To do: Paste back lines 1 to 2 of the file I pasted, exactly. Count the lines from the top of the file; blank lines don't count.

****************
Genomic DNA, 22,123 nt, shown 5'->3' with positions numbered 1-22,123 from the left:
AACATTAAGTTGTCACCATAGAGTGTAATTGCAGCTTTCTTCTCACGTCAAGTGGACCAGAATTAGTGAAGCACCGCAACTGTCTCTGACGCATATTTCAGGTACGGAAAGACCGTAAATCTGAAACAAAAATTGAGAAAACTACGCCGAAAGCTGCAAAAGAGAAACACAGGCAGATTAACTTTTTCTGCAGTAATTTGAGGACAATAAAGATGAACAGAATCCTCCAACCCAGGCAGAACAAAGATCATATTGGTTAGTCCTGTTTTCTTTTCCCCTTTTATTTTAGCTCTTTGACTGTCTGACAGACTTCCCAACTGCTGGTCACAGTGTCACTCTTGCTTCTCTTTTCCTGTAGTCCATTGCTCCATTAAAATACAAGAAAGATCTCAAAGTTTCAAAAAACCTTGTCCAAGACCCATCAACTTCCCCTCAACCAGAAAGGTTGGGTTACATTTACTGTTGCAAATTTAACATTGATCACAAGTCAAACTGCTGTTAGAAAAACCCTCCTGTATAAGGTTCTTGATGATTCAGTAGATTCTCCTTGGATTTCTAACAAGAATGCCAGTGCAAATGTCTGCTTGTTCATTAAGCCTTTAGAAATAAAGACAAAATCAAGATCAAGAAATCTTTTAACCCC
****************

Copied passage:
Genomic DNA, 22,123 nt, shown 5'->3' with positions numbered 1-22,123 from the left:
AACATTAAGTTGTCACCATAGAGTGTAATTGCAGCTTTCTTCTCACGTCAAGTGGACCAGAATTAGTGAAGCACCGCAACTGTCTCTGACGCATATTTCAGGTACGGAAAGACCGTAAATCTGAAACAAAAATTGAGAAAACTACGCCGAAAGCTGCAAAAGAGAAACACAGGCAGATTAACTTTTTCTGCAGTAATTTGAGGACAATAAAGATGAACAGAATCCTCCAACCCAGGCAGAACAAAGATCATATTGGTTAGTCCTGTTTTCTTTTCCCCTTTTATTTTAGCTCTTTGACTGTCTGACAGACTTCCCAACTGCTGGTCACAGTGTCACTCTTGCTTCTCTTTTCCTGTAGTCCATTGCTCCATTAAAATACAAGAAAGATCTCAAAGTTTCAAAAAACCTTGTCCAAGACCCATCAACTTCCCCTCAACCAGAAAGGTTGGGTTACATTTACTGTTGCAAATTTAACATTGATCACAAGTCAAACTGCTGTTAGAAAAACCCTCCTGTATAAGGTTCTTGATGATTCAGTAGATTCTCCTTGGATTTCTAACAAGAATGCCAGTGCAAATGTCTGCTTGTTCATTAAGCCTTTAGAAATAAAGACAAAATCAAGATCAAGAAATCTTTTAACCCC